In order to assess content validity and test-retest reliability of the PPIUS, this study recruited OAB patients to complete a three-day micturition diary including the PPIUS for three consecutive weeks followed by cognitive interviews with participants at selected sites.
During the cognitive interview, participants were debriefed on the entire diary including the instructions, the urgency rating scale of the PPIUS, and their overall experience with the diary and completing it for three weeks. The interviews ascertained that participants interpreted the PPIUS as intended, with most participants reporting that they understood the urgency rating definitions, did not have difficulty rating their urgency grade for each micturition, and found the definitions to be consistent with their interpretation of the rating terms. Participants also reported that they liked and referred to the full urgency rating definitions that were included in the diary instruction packet.
Test-retest reliability of the PPIUS was assessed in 39 patients with OAB receiving pharmacological treatment for their symptoms. Reproducibility was excellent, as evidenced by high ICCs and Spearman’s correlations. In addition, paired t-tests found no difference of PPIUS three-day mean scores between any two weeks supporting that the PPIUS did not demonstrate an acclimation effect.
Although the PPIUS was based on the definition recommend by ICS Standardization of Terminology of Lower Urinary Tract Function Report  and the Committee for Proprietary Medical Products Standardization Sub-Committee , and has been used in other clinical studies [4–6], this is the first attempt in investigating the content validity of the PPIUS from the perspective of OAB patients. While cognitive interview participants were recruited from only two sites, the participants consisted of a good representation of age range, education level, comorbid conditions, and races. In addition, participants also were interviewed shortly after completing the diary for three consecutive weeks, to ensure participants could accurately recall their experience with the diary. The study results are representative and reliable.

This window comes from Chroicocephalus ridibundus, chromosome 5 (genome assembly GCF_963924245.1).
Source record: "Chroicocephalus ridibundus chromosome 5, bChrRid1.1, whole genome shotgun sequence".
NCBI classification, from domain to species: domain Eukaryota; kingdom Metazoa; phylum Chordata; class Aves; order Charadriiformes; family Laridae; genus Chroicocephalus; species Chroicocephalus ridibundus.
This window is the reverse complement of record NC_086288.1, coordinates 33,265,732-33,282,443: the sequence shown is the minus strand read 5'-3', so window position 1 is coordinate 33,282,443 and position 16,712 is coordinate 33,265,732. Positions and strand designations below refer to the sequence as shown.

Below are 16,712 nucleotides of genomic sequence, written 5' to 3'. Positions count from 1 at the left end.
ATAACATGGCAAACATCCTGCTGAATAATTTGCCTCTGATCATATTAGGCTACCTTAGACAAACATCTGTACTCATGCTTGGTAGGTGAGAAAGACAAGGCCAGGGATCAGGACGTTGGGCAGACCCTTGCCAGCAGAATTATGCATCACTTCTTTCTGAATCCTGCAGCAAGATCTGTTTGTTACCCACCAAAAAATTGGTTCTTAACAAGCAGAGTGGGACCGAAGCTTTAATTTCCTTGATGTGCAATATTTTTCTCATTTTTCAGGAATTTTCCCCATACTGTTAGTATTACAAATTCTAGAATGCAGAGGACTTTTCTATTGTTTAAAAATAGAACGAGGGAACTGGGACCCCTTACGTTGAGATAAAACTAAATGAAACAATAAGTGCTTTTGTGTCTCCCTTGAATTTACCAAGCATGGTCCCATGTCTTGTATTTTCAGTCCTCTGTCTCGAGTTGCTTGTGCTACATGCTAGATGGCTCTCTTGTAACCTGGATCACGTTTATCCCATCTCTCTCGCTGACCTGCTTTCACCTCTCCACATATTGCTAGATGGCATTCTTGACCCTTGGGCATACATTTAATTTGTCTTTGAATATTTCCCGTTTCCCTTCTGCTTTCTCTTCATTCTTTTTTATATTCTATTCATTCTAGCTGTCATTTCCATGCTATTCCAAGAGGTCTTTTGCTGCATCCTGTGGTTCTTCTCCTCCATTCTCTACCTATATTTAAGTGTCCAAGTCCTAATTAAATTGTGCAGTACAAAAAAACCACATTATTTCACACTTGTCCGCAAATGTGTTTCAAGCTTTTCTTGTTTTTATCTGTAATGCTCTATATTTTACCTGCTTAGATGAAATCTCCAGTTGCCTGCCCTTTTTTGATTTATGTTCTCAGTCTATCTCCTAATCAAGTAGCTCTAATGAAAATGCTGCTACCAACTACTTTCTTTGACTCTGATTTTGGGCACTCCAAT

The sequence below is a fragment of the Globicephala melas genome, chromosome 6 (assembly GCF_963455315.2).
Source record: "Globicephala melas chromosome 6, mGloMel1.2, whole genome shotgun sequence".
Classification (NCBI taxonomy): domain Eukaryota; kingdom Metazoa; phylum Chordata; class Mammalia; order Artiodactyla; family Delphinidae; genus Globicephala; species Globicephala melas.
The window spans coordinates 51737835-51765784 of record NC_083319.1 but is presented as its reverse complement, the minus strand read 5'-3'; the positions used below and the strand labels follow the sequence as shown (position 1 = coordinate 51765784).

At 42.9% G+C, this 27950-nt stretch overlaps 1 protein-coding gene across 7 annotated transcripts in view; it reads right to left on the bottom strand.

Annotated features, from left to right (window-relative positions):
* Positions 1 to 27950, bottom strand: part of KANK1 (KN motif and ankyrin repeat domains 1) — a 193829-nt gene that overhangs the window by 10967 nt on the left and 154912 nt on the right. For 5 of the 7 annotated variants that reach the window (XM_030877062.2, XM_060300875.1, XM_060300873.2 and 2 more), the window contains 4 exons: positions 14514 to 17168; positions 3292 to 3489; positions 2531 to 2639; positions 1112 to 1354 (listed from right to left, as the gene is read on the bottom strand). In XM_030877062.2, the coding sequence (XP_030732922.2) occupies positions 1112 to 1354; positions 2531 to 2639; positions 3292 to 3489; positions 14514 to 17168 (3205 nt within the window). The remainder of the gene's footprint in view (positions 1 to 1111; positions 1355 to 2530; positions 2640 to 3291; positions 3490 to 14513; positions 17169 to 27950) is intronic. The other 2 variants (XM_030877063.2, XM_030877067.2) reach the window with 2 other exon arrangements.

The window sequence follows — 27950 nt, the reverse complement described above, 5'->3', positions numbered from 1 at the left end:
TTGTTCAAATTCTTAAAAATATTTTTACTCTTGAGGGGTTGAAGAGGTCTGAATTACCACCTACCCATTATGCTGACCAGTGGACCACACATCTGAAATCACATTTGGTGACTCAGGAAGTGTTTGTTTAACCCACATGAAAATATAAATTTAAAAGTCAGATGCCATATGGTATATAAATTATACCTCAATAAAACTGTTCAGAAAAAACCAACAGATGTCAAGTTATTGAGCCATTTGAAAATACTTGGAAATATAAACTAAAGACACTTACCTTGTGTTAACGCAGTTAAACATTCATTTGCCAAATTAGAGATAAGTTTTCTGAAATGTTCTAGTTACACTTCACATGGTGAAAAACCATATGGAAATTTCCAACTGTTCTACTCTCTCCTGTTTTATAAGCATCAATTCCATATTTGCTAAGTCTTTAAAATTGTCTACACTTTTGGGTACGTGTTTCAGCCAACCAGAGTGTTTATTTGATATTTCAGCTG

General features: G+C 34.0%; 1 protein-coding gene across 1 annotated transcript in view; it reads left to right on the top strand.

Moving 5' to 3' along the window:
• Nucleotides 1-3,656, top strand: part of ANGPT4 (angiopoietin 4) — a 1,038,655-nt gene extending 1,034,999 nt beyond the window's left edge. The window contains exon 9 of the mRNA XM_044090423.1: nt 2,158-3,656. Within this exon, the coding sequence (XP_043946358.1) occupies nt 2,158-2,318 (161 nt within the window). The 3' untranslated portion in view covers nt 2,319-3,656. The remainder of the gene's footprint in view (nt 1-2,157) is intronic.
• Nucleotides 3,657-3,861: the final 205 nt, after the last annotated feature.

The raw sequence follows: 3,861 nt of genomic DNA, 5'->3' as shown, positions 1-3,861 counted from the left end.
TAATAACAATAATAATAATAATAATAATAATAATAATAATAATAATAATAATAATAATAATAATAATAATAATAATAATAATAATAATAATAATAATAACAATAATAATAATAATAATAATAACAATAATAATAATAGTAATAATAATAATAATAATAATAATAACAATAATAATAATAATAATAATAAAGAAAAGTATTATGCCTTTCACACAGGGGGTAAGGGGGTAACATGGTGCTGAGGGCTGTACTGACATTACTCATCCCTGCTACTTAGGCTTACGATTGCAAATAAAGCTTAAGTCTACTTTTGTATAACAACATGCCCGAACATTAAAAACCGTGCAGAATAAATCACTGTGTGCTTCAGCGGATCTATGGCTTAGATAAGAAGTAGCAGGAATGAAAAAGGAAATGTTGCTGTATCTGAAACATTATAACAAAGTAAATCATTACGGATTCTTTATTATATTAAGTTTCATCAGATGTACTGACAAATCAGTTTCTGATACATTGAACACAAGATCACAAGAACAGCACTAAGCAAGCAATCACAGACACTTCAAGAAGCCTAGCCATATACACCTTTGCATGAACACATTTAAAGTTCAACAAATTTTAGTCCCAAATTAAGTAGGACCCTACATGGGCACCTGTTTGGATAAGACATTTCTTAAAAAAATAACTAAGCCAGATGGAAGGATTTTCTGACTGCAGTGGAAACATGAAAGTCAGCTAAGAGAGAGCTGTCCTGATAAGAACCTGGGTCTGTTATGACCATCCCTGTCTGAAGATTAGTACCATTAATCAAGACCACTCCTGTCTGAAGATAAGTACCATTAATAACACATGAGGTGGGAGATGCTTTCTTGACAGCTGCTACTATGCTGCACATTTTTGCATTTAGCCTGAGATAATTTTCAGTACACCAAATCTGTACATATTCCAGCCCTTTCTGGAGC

Several limitations should be kept in mind when interpreting these results. First, previous studies have indicated that OAB was almost equally prevalent among men and women [17–20]. However, a relatively small percentage (18%) of men participated in the study, while target enrollment for men in OAB clinical trials is typically about 30%. The results could be more confidently generalized to the male patient population if more male patients were interviewed. Another limitation was that the urgency and incontinence continuum was not fully explored, which remained a challenge in assessing urinary urgency. One participant described experiencing incontinence at all level of urgency. Further studies are needed as Starkman et al . pointed out “While some argue that urgency is episodic and maximal, we believe it can be subjectively graded. For example, some episodes of urgency can be suppressed, some persistently require immediate action, and some are so overwhelming that urge incontinence results. Although evidence for such a continuum is lacking, it remains conceptually intuitive.” PPIUS has been included in two completed, one withdrawn, and one ongoing clinical trial as shown in the ClinicalTrial.gov website.